a list compiled by Alex Kasman (College of Charleston)

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The Call of Cthulhu (1928)
H.P. Lovecraft
(click on names to see more mathematical fiction by the same author)

Contributed by Jody Trout

This is the most famous story by Lovecraft, which spawned it's own sub-genre and RPG, called the Cthulhu Mythos. It concerns the investigations of Prof. Francis Wayland Thurston as he investigates the estate and events leading to the bizarre death of his grand-uncle Prof. George Gamell Angell of Brown University. It seems Prof. Angell's anthropological research uncovers a cult connected to a vast, alien city submerged beneath the Pacific and composed of some strange non-Euclidean geometry, where "the angles are all wrong". Entombed in this alien city is a horrid alien octopoid race and their monstrous master, Cthulhu, who are waiting for the time "when the stars are once again right" to reclaim the earth as their own.

Contributed by Gregg Geist

I don't really remember much explicit math here; however, Lovecraft definitely solved the Drake equation, at least heuristically, and calculated how much time would pass between the arising of species. Then he uses this, correctly, to justify terrible incomprehensible alien invasions and magic - in a 1920's novella. it's really quite amazing. He also correctly describes the appearance of a hyperdimensional city quivering in and out of our hyperplane. He is also the only author I have read that used "centillions" to number something. It was bad, of course. It's too bad "Call of Cthulhu" isn't actually that great a story.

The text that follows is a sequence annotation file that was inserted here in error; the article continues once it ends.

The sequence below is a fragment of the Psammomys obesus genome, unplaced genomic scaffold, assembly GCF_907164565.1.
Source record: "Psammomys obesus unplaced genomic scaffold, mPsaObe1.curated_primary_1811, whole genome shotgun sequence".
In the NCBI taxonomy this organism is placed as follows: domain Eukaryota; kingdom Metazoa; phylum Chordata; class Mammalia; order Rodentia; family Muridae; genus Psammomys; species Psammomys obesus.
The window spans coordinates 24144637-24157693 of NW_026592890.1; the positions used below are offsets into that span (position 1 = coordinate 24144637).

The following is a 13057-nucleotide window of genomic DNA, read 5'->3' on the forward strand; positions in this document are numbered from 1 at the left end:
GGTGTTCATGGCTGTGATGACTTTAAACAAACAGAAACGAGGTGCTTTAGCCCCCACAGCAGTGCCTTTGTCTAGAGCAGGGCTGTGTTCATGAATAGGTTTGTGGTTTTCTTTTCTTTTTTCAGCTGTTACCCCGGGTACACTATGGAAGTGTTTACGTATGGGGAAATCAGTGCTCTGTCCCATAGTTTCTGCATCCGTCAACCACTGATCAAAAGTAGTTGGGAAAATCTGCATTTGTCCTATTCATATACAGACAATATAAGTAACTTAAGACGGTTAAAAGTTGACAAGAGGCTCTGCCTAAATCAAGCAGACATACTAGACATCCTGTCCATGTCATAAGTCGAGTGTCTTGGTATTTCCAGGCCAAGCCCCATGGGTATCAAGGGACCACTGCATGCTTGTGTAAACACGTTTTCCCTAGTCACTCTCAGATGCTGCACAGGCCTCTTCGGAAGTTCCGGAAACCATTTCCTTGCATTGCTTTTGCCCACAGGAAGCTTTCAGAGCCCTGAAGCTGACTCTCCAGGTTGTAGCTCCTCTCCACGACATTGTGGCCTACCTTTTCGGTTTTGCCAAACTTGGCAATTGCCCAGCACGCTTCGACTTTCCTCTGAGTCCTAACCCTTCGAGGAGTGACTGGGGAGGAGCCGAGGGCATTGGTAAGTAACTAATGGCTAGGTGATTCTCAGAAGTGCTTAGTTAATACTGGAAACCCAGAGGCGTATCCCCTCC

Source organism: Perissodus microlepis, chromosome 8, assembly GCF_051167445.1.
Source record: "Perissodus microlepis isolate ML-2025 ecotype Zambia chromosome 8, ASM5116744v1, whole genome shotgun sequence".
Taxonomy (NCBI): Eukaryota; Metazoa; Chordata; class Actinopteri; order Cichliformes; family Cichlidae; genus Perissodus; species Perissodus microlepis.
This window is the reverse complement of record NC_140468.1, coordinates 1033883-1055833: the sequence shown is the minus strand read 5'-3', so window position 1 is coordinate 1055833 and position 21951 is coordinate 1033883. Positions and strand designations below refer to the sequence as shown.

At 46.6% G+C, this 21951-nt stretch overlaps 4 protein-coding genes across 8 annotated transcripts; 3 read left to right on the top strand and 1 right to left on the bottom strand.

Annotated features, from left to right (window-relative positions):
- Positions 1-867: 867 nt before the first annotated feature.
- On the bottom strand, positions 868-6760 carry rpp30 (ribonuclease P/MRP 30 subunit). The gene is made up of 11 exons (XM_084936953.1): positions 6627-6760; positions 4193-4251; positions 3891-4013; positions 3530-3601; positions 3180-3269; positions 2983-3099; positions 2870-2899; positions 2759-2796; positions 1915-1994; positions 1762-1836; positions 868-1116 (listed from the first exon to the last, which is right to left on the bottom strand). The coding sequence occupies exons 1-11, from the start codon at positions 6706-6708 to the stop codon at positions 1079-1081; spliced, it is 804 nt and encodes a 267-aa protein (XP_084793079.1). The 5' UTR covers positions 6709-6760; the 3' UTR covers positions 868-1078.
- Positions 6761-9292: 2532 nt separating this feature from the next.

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Works Similar to The Call of Cthulhu
According to my `secret formula', the following works of mathematical fiction are similar to this one:
  1. The Dreams in the Witch-House by H.P. Lovecraft
  2. Through the Gates of the Silver Key by H.P. Lovecraft / E. Hoffmann Price
  3. Mysterious Mysteries of the Aro Valley by Danyl McLauchlan
  4. The Atrocity Archives by Charles Stross
  5. The Midnighters (Series) by Scott Westerfield
  6. The Mathematics of Magic by L. Sprague de Camp / Fletcher Pratt
  7. Vampire World (Trilogy) by Brian Lumley
  8. To Walk the Night by William Sloane
  9. Plane and Fancy by P. Schuyler Miller
  10. The Ghosts by Lord Dunsany
Ratings for The Call of Cthulhu:
RatingsHave you seen/read this work of mathematical fiction? Then click here to enter your own votes on its mathematical content and literary quality or send me comments to post on this Webpage.
Mathematical Content:
2/5 (5 votes)
Literary Quality:
3.67/5 (6 votes)

GenreScience Fiction, Fantasy, Horror,
MediumShort Stories, Available Free Online,

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Exciting News: The 1,600th entry was recently added to this database of mathematical fiction! Also, for those of you interested in non-fictional math books let me (shamelessly) plug the recent release of the second edition of my soliton theory textbook.

(Maintained by Alex Kasman, College of Charleston)